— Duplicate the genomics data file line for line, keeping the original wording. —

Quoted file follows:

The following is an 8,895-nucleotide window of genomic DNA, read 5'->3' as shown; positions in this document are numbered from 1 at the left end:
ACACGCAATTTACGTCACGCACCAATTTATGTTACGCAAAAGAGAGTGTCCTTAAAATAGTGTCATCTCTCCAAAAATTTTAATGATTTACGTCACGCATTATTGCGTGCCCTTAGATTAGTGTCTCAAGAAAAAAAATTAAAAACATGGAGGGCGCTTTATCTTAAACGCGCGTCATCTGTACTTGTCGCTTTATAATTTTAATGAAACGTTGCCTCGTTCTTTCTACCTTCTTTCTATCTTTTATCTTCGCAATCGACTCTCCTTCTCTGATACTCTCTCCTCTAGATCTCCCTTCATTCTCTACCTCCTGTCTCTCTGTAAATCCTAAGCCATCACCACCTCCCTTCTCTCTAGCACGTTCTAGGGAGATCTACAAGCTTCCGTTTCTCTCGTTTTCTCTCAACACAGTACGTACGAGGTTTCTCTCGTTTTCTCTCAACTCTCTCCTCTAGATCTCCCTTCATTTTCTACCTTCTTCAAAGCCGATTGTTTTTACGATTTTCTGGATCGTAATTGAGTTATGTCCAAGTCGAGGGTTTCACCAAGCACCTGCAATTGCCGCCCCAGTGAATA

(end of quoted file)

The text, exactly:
The following is an 8,895-nucleotide window of genomic DNA, read 5'->3' as shown; positions in this document are numbered from 1 at the left end:
ACACGCAATTTACGTCACGCACCAATTTATGTTACGCAAAAGAGAGTGTCCTTAAAATAGTGTCATCTCTCCAAAAATTTTAATGATTTACGTCACGCATTATTGCGTGCCCTTAGATTAGTGTCTCAAGAAAAAAAATTAAAAACATGGAGGGCGCTTTATCTTAAACGCGCGTCATCTGTACTTGTCGCTTTATAATTTTAATGAAACGTTGCCTCGTTCTTTCTACCTTCTTTCTATCTTTTATCTTCGCAATCGACTCTCCTTCTCTGATACTCTCTCCTCTAGATCTCCCTTCATTCTCTACCTCCTGTCTCTCTGTAAATCCTAAGCCATCACCACCTCCCTTCTCTCTAGCACGTTCTAGGGAGATCTACAAGCTTCCGTTTCTCTCGTTTTCTCTCAACACAGTACGTACGAGGTTTCTCTCGTTTTCTCTCAACTCTCTCCTCTAGATCTCCCTTCATTTTCTACCTTCTTCAAAGCCGATTGTTTTTACGATTTTCTGGATCGTAATTGAGTTATGTCCAAGTCGAGGGTTTCACCAAGCACCTGCAATTGCCGCCCCAGTGAATA